Is your organisation ready for social?
Not only do organisations need to identify the risks of social media, develop policies to mitigate this risk and deploy the right technology to reinforce those polices – they also need to ensure employees are educated and empowered to use social media and supporting technologies in the right way. Everything that an employee does on social media builds their personal and professional brand.
“The real work is just beginning. Social Business priorities have shifted from scaling to integrating.”
- Altimeter, The State of Social Business 2015
When faced with the challenge of improving an organisation’s social media presence and executing growth and engagement tactics; typically increasing the flow of content, frequency of communication and spend on social channels is the ‘go-to’ response. However, social media is fast becoming a field of study in its own right, and mature social organisations are looking to deploy fully integrated strategies across social marketing, social customer care, social HR and social selling tactics.
Investing in education to equip employees with the tools and knowledge they will need to be successful is one, if not the most important aspect of implementing and integrating social throughout the organisation. Contrary to some beliefs, employees shouldn’t be held accountable for creating and executing a social media strategy if they haven’t been properly trained.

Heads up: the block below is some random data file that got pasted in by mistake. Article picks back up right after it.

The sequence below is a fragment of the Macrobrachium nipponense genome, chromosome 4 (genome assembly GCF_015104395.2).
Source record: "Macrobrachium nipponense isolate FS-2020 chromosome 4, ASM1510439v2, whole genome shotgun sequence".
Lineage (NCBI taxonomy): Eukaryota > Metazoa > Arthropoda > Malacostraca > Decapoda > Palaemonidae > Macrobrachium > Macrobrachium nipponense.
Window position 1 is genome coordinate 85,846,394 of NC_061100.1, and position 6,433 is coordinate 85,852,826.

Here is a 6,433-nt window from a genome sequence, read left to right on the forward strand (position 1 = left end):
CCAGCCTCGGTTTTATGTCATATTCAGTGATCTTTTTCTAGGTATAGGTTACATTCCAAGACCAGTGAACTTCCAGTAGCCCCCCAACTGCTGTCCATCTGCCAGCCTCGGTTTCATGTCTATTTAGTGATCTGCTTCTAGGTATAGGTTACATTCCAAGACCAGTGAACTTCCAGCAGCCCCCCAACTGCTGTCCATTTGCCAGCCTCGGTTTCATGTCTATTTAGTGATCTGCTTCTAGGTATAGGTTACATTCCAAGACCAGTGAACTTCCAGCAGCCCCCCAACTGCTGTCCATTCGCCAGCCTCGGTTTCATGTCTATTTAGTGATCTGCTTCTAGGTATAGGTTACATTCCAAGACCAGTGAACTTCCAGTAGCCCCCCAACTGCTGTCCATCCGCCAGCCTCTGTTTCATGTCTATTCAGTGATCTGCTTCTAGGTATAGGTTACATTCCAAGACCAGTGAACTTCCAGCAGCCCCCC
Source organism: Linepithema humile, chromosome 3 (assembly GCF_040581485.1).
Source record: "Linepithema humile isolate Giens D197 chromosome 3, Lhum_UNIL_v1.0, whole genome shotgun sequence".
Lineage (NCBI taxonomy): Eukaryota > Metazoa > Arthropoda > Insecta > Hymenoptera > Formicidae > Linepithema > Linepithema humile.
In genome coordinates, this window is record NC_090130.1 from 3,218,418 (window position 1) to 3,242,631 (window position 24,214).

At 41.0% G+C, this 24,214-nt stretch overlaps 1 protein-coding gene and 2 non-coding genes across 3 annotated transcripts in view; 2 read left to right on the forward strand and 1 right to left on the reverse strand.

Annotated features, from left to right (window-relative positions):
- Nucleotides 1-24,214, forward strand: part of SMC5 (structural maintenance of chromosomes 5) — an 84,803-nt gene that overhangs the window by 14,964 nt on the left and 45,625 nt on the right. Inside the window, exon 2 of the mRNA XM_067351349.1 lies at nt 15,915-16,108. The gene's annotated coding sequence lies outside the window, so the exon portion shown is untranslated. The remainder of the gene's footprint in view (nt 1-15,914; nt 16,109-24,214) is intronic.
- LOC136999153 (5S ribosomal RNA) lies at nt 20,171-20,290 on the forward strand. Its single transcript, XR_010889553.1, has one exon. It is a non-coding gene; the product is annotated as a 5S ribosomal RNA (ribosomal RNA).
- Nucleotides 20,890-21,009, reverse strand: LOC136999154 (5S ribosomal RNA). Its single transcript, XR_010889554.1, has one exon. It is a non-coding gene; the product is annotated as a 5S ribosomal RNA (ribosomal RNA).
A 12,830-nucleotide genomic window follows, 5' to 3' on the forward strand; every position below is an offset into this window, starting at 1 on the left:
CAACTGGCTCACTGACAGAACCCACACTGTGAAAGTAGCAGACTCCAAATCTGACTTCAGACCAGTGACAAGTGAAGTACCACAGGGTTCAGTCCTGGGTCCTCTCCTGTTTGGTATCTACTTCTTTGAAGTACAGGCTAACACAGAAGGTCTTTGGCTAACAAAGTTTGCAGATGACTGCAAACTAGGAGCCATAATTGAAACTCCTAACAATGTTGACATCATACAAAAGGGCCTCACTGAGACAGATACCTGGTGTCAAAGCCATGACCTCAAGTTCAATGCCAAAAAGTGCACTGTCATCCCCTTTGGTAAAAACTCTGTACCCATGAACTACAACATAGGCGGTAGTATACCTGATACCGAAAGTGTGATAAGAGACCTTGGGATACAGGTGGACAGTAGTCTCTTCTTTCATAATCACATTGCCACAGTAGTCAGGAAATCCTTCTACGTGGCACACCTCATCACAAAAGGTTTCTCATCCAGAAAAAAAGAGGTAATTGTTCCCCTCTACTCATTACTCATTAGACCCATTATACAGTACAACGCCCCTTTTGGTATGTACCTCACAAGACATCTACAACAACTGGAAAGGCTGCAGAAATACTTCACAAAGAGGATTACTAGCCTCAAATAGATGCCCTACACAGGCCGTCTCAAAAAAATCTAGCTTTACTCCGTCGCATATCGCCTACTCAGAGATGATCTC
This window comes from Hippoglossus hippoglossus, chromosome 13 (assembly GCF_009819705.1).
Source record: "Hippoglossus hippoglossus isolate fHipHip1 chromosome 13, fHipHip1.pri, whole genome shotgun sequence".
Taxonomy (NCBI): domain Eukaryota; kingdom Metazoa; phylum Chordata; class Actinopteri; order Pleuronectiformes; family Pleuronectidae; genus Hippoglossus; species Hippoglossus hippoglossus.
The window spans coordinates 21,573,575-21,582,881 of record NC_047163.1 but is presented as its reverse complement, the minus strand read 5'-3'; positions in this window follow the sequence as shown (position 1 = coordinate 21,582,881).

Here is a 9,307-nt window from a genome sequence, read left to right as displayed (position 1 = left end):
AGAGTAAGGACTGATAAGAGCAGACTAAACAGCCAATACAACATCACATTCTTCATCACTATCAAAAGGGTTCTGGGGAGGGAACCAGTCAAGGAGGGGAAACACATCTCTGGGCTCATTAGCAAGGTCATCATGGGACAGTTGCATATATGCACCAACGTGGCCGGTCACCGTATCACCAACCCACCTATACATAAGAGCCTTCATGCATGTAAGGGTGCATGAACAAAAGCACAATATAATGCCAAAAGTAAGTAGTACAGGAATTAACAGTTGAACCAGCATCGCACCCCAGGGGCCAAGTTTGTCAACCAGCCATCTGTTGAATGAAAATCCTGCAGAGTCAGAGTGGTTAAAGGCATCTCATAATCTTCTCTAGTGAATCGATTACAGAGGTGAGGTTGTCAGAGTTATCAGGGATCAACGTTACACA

Bespoke training, tailored to your business objectives
There is no ‘one-size-fits-all’ social media training program for businesses. You have unique objectives, governance and compliance structures - not to mention specific requirements for each team. For example, sales teams might need to improve their LinkedIn skills to target prospects more efficiently, customer service teams will need to know how to set up real-time listening streams in their social media monitoring software, while HR teams will need to set up employer branding campaigns and use social networks to identify potential candidates.
Training should be bespoke; aligned to what you're trying to achieve with social and your social media policies. These pillars provide the guardrails for scaling social media within your organisation, and is the first step in creating a culture where employees feel safe when talking about the brand online.
If any of the above makes you feel nervous about your social media activity - we've produced a whitepaper on FCA and Social Media Guidelines which you can download here.
Or drop us a line at Palladium Digital to discuss how we can help build a roadmap for social media success at your organisation. We're very proud to have recently been nominated as a finalist for 'Best Financial Services Social Media Strategy' at the Social Buzz Awards for our 'social media driving license' training programme at RSA - and we would be happy to chat about how we can help you too!
1 - weber Shandwick
2 -Altimeter Group, 2013